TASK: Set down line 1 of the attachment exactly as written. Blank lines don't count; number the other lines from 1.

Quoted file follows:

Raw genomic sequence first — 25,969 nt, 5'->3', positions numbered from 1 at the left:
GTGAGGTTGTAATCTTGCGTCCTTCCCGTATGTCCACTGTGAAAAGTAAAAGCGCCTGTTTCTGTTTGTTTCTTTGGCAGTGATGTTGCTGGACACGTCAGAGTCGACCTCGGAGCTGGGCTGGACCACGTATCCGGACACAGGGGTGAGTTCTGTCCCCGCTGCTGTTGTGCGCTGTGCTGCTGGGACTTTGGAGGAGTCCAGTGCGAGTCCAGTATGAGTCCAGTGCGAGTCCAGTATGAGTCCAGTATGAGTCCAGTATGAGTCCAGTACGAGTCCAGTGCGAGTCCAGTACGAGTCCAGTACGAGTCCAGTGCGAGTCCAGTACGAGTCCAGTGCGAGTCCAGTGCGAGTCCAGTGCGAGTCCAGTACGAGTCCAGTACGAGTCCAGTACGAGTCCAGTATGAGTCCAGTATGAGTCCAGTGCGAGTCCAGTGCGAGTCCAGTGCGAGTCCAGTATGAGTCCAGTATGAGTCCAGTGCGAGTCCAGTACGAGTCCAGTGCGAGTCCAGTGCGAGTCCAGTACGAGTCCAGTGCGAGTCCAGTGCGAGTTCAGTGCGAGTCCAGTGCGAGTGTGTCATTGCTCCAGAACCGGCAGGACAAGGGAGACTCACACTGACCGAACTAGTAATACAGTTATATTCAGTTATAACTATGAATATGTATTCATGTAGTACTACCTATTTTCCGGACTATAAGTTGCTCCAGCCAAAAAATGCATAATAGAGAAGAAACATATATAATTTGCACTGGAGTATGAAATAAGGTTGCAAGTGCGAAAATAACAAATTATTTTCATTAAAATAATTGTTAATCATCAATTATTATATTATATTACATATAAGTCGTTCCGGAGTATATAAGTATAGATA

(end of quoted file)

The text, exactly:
Raw genomic sequence first — 25,969 nt, 5'->3', positions numbered from 1 at the left: